Thursday, July 29, 2010
U of Florida study points to real estate gloom from oil spill
More then 100 days after the Deepwater Horizon oil rig exploded and sank off the Louisiana coast, a University of Florida study shows that the disaster is creating real estate market uncertainties far from affected counties along the Panhandle.
The gushing BP well was capped on July 15 and work to kill the well is ongoing. On Wednesday, state officials said scattered tar balls continued to wash ashore as beaches in Escambia, Okaloosa and Walton counties remained under swimming advisories.
A quarterly survey by the University of Florida of 275 real estate professionals revealed concerns about effects of the spill on markets far from the Panhandle. Many of the respondents predicted a decline in the investment outlook for single-family and condominium markets. Reductions in tourism caused statewide by the oil spill affects jobs and the real estate industry, said Tim Becker, director of UF’s Bergstrom Center for Real Estate Studies.
"We have heard in the press and from government officials the possibility oil could be washing up on the east coast next year or this year," Becker said. "Not knowing whether it's going to happen or when it is going to happen or where it is going to happen adds to a level of uncertainty."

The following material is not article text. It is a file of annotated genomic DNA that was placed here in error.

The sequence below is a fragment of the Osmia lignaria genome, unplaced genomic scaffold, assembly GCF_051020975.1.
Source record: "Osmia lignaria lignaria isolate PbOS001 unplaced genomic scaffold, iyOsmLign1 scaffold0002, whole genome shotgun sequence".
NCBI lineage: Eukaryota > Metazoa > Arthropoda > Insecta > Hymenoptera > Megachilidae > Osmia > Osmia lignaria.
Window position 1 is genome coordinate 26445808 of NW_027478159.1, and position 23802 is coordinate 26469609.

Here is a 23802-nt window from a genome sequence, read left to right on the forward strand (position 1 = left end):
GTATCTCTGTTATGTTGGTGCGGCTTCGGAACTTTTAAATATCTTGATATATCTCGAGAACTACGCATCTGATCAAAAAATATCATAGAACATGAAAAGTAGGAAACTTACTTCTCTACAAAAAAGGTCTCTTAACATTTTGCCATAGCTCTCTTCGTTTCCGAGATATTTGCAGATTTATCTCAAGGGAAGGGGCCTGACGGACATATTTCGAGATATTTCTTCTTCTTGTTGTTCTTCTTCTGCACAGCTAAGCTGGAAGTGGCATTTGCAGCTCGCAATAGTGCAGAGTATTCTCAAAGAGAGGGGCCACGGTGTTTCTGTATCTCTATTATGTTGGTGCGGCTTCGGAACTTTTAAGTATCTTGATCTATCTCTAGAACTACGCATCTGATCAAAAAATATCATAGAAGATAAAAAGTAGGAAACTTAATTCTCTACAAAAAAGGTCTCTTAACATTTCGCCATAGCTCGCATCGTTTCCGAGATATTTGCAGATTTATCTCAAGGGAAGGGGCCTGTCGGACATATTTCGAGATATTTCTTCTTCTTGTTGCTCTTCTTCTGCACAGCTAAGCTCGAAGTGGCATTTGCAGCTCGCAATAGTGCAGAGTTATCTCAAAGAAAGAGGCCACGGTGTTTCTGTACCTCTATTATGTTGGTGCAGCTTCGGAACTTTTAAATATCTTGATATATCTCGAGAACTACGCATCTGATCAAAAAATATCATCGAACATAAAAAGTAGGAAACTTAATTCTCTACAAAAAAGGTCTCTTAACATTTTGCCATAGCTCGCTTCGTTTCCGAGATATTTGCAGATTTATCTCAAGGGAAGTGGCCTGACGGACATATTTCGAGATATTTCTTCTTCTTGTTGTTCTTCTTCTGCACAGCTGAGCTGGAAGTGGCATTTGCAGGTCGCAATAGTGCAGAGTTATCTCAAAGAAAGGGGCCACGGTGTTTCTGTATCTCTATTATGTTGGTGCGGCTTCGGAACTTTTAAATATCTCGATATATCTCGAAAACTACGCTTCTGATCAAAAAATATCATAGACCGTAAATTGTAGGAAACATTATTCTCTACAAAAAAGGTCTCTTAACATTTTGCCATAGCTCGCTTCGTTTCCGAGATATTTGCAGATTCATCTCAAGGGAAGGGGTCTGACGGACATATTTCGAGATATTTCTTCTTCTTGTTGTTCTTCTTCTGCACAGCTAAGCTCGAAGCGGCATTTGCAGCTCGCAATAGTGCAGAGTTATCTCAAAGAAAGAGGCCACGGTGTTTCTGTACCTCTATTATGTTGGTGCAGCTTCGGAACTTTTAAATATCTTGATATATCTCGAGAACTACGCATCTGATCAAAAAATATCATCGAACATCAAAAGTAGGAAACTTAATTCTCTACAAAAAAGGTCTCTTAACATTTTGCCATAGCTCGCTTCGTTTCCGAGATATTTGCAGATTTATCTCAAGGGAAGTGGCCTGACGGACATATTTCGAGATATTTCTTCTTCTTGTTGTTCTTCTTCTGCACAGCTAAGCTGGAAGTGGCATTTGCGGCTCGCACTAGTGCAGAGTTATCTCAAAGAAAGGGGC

The U.S. Coast Guard in the Gulf region that includes the Florida Panhandle is removing oil boom now. They are looking for oil but not finding much on the surface, said Capt. Steven Poulin, USCG incident commander in Mobile, Ala.
"I can tell you there is a lot of blue water out there and limited sheening and limited patches … of emulsified oil," Poulin said. He said the Coast Guard is trying to detect oil that may be lurking beneath the surface.
The Florida Fish and Wildlife Conservation Commission moved its Sept. 1-3 meeting from Weston in South Florida to Pensacola, to give the Panhandle beach city a "deserved economic boost," Commission Chairman Rodney Barreto said.
(Story provided by the Florida Tribune. Story and photo copyrighted by Bruce Ritchie and FloridaEnvironments.com. Do not copy or redistribute without permission, which can be obtained by contacting firstname.lastname@example.org.)